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Picture gets fuzzy for Circuit City

The electronics chain files for Chapter 11 amid growing doubts about its survival.

November 11, 2008|Andrea Chang | Chang is a Times staff writer

The bankruptcy filing of Circuit City Stores Inc. suggests that the retail environment is rapidly deteriorating.

The nation's second-largest consumer electronics chain joined a long line of big retailers that have collapsed this year amid the faltering economy. The bankruptcy announcement Monday came only a week after the company said it was closing a fifth of its stores.

Circuit City said in its Chapter 11 filing that vendor concerns about the company's liquidity and ability to pay for its merchandise "have escalated considerably" in the last week, forcing it to seek the protection of a Bankruptcy Court before the crucial holiday season.

The chain, which has faced stiff competition from Best Buy Co., Wal-Mart Stores Inc. and online electronics sellers such as Amazon.com Inc., said it planned to restructure.

But some analysts expressed doubts that Circuit City would emerge from bankruptcy and said the coming months would be decisive in determining the company's future.

"I think it's a tossup on whether they can come out or not," said Jerry Mozian, a turnaround specialist who manages the restructuring division at consulting firm Tatum. "We're headed into an extremely difficult 2009, and I don't think anybody's sure how bad it's going to get."

Circuit City is the latest of several large retailers to head into bankruptcy and announce store closures this year after Mervyn's, Linens 'n Things Inc. and Shoe Pavilion Inc. All told, major retailers have announced plans to liquidate more than 1,000 stores so far this year.

The collapse of another large, well-known company shed more concern on the worsening retail sector. As consumers continue to cut spending in favor of buying only the basics, analysts said the pre-holiday bankruptcy filings might be only a preview of an even tougher quarter for retailers after the new year.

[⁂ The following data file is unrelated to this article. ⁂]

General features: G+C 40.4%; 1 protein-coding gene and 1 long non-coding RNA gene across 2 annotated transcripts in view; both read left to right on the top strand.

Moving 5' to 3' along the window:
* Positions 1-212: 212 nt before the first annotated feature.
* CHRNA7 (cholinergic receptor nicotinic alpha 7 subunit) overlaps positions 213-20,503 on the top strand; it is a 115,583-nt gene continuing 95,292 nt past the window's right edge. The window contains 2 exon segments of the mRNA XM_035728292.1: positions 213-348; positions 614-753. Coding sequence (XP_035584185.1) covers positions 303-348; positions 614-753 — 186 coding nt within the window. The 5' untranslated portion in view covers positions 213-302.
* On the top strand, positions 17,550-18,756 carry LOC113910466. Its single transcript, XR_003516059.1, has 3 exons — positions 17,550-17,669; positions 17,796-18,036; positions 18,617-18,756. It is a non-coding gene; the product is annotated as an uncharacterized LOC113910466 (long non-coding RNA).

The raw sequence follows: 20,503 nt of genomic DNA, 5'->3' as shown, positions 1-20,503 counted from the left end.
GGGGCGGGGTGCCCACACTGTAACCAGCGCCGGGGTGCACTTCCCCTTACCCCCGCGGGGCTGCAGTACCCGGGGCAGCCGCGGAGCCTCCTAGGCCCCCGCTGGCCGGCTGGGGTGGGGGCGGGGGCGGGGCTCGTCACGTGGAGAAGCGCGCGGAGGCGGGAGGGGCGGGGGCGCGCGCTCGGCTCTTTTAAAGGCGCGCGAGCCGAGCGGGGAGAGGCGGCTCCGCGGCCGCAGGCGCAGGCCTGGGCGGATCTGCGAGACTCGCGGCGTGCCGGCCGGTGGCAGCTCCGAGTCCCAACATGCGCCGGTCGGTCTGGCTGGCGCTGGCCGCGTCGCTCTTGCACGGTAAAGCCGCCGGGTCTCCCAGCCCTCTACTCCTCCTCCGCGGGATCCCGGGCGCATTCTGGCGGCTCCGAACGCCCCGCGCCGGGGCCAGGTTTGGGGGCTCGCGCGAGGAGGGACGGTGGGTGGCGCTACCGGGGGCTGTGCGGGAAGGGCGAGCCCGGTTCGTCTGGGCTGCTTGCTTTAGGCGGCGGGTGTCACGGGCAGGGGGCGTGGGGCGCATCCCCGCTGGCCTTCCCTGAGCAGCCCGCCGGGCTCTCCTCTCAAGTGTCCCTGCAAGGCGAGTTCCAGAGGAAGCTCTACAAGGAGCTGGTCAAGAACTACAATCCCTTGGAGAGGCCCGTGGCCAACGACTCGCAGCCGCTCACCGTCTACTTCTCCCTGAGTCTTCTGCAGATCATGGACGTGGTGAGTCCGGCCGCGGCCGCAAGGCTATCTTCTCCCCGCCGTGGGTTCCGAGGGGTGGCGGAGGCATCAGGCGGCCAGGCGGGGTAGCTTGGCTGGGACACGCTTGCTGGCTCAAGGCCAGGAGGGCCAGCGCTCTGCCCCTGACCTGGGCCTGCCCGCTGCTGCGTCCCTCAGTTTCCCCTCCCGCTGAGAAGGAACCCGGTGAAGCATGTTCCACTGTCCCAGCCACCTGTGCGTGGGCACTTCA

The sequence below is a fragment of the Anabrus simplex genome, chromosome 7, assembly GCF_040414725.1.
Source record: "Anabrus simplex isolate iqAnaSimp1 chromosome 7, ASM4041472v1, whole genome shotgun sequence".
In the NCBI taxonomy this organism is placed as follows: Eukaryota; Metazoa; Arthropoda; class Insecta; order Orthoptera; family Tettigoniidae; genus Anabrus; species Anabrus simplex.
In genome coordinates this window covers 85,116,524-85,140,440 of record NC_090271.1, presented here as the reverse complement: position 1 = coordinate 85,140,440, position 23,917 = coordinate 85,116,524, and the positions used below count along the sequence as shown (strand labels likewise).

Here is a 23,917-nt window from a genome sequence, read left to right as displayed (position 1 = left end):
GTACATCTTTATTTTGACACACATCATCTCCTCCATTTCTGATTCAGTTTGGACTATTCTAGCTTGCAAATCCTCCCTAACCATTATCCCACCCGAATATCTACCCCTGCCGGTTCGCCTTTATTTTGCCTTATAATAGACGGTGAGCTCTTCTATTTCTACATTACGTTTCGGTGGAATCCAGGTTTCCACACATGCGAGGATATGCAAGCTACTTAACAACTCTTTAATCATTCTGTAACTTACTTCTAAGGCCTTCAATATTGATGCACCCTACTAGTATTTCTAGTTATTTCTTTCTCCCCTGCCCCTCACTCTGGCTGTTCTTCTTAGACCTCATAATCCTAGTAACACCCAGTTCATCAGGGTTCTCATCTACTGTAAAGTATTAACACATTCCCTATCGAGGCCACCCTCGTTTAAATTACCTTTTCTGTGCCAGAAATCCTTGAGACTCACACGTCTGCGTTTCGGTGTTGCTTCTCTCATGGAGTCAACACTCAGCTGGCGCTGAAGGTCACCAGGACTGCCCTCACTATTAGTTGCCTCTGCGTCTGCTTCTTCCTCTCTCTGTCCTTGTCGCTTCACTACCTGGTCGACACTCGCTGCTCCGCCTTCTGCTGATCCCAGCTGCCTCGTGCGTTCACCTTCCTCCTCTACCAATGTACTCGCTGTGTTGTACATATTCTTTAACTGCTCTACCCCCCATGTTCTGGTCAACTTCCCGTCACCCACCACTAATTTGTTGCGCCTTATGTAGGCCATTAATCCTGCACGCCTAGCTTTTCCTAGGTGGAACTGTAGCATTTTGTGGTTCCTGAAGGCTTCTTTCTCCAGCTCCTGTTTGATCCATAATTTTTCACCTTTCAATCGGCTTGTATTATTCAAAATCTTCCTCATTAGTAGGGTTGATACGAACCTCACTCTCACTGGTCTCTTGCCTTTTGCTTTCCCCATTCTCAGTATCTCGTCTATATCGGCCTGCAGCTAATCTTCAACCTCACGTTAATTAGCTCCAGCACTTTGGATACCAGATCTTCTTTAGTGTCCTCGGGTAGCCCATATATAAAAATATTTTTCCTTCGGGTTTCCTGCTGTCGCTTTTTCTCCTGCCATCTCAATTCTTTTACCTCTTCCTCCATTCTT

Retailers "are going to try to get through the holiday season and then try to restructure," said Lorenzo Marinuzzi, a bankruptcy lawyer at Morrison & Foerster in New York. "It could be a very interesting post-holiday season."

Although Circuit City's move was not unexpected, many thought the chain would make it through the holidays before seeking bankruptcy protection.

"Circuit City needed widespread vendor confidence, and they did not get it," Marinuzzi said. "For liquidity reasons, vendor reasons and consumer confidence reasons, they probably needed to file before the holiday season to allow them to put products on the shelves and bring customers into the stores. . . . I don't know that they could have waited any longer."

A week earlier, Circuit City announced that it would close about 20% of its U.S. stores, leaving the company with 566 U.S. locations, by the end of the year. The stores to be closed include 24 in California, half in such Southern California cities as Compton, Pomona, Riverside and Thousand Oaks.

The financial crisis has also made it harder for consumers to finance the big-ticket items, such as flat-screen TVs and stereo systems, that Circuit City sells.

Acting Chief Executive James Marcum said in a statement to Circuit City customers that bankruptcy protection "will give us the time and resources to address our financial challenges."

"It is important for you to understand that this announcement does not mean that Circuit City is going out of business," he said.

Despite such assurances and massive liquidation sales at stores that are closing, analysts said the company could be further hurt by consumers reluctant to buy pricey items and gift cards from a struggling chain.

"Consumers need to think twice about buying anything at Circuit City, given that it may or may not be around in coming months," said Greg Daugherty, executive editor at Consumer Reports. "We wish them well, but, as a consumer, it's probably not worth taking the risk."

Circuit City filed its petition for Chapter 11 in U.S. Bankruptcy Court in Richmond, Va., where the company is based. It lists $3.4 billion in assets and $2.32 billion in debts. The company, which was founded in 1949, said it obtained $1.1 billion in bankruptcy financing, which replaces a $1.3-billion line of credit.

Circuit City shares fell 15.5 cents, or 62%, to 9.5 cents.

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andrea.chang@latimes.com

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